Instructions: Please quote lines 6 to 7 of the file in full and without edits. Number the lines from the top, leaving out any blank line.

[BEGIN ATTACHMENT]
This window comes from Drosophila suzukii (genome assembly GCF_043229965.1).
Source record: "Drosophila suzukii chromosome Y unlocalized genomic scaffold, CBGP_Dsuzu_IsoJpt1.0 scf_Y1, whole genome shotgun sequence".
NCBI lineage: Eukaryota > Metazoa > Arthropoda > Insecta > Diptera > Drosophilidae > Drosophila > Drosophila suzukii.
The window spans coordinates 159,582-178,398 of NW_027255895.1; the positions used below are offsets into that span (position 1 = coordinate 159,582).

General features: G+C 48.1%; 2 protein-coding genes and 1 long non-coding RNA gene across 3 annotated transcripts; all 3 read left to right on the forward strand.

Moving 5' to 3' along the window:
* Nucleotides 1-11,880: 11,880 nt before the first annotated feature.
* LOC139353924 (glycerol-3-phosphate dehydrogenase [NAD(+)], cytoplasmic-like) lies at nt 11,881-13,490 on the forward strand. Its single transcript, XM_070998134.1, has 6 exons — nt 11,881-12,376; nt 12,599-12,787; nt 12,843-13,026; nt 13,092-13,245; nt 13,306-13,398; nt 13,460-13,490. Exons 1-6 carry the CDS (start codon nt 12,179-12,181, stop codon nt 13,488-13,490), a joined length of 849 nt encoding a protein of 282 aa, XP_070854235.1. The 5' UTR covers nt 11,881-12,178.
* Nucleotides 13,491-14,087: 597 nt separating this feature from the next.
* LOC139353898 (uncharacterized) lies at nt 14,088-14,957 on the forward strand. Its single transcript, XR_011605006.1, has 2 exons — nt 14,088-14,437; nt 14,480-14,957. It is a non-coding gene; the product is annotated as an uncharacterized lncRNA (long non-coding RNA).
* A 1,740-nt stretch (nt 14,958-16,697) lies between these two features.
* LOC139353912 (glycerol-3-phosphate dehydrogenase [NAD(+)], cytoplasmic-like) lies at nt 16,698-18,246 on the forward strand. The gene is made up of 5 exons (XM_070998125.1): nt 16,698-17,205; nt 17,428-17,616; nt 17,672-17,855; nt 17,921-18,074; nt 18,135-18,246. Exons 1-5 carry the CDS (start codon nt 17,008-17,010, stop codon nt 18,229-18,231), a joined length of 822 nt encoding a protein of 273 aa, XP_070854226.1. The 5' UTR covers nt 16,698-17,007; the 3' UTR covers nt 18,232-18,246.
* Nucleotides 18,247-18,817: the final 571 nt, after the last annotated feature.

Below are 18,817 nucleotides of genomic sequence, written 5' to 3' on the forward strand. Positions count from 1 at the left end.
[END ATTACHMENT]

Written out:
Moving 5' to 3' along the window:
* Nucleotides 1-11,880: 11,880 nt before the first annotated feature.